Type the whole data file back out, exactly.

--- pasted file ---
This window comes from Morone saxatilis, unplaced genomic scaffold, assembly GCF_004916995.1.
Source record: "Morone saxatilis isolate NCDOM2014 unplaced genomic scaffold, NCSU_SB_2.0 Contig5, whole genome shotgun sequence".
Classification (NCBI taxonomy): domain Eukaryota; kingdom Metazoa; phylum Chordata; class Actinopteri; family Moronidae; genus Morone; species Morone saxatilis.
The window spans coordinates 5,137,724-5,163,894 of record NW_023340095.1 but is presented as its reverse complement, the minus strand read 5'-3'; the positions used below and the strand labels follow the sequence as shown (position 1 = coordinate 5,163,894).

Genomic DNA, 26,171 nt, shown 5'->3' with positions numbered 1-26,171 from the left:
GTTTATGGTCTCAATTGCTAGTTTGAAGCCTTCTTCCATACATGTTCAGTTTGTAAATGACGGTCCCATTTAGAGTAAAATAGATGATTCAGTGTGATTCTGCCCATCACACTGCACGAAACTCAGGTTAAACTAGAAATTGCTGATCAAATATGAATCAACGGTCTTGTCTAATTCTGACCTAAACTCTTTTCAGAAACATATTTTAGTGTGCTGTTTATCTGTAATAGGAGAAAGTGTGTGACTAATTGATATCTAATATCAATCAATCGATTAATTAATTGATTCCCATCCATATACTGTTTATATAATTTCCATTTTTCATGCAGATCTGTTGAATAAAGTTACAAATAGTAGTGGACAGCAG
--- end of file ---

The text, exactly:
This window comes from Morone saxatilis, unplaced genomic scaffold, assembly GCF_004916995.1.
Source record: "Morone saxatilis isolate NCDOM2014 unplaced genomic scaffold, NCSU_SB_2.0 Contig5, whole genome shotgun sequence".
Classification (NCBI taxonomy): domain Eukaryota; kingdom Metazoa; phylum Chordata; class Actinopteri; family Moronidae; genus Morone; species Morone saxatilis.
The window spans coordinates 5,137,724-5,163,894 of record NW_023340095.1 but is presented as its reverse complement, the minus strand read 5'-3'; the positions used below and the strand labels follow the sequence as shown (position 1 = coordinate 5,163,894).

Genomic DNA, 26,171 nt, shown 5'->3' with positions numbered 1-26,171 from the left:
GTTTATGGTCTCAATTGCTAGTTTGAAGCCTTCTTCCATACATGTTCAGTTTGTAAATGACGGTCCCATTTAGAGTAAAATAGATGATTCAGTGTGATTCTGCCCATCACACTGCACGAAACTCAGGTTAAACTAGAAATTGCTGATCAAATATGAATCAACGGTCTTGTCTAATTCTGACCTAAACTCTTTTCAGAAACATATTTTAGTGTGCTGTTTATCTGTAATAGGAGAAAGTGTGTGACTAATTGATATCTAATATCAATCAATCGATTAATTAATTGATTCCCATCCATATACTGTTTATATAATTTCCATTTTTCATGCAGATCTGTTGAATAAAGTTACAAATAGTAGTGGACAGCAG